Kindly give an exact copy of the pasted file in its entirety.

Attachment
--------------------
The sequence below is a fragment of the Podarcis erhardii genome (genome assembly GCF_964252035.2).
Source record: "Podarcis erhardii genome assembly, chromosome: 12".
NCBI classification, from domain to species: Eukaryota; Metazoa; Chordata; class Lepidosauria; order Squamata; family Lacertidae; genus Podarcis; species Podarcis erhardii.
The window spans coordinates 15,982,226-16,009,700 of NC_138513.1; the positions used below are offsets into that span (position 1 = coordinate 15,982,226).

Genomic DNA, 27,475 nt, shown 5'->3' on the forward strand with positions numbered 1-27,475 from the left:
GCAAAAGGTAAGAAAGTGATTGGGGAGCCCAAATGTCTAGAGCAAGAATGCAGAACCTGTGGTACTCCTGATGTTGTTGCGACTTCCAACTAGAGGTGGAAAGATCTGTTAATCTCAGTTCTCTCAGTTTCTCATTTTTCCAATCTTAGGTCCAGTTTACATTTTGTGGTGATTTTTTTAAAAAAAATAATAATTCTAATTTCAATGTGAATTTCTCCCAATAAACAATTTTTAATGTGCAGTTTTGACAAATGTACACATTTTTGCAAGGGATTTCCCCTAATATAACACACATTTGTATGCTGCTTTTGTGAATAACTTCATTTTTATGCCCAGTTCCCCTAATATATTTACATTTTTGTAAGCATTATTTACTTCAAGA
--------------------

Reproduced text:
The sequence below is a fragment of the Podarcis erhardii genome (genome assembly GCF_964252035.2).
Source record: "Podarcis erhardii genome assembly, chromosome: 12".
NCBI classification, from domain to species: Eukaryota; Metazoa; Chordata; class Lepidosauria; order Squamata; family Lacertidae; genus Podarcis; species Podarcis erhardii.
The window spans coordinates 15,982,226-16,009,700 of NC_138513.1; the positions used below are offsets into that span (position 1 = coordinate 15,982,226).

Genomic DNA, 27,475 nt, shown 5'->3' on the forward strand with positions numbered 1-27,475 from the left:
GCAAAAGGTAAGAAAGTGATTGGGGAGCCCAAATGTCTAGAGCAAGAATGCAGAACCTGTGGTACTCCTGATGTTGTTGCGACTTCCAACTAGAGGTGGAAAGATCTGTTAATCTCAGTTCTCTCAGTTTCTCATTTTTCCAATCTTAGGTCCAGTTTACATTTTGTGGTGATTTTTTTAAAAAAAATAATAATTCTAATTTCAATGTGAATTTCTCCCAATAAACAATTTTTAATGTGCAGTTTTGACAAATGTACACATTTTTGCAAGGGATTTCCCCTAATATAACACACATTTGTATGCTGCTTTTGTGAATAACTTCATTTTTATGCCCAGTTCCCCTAATATATTTACATTTTTGTAAGCATTATTTACTTCAAGA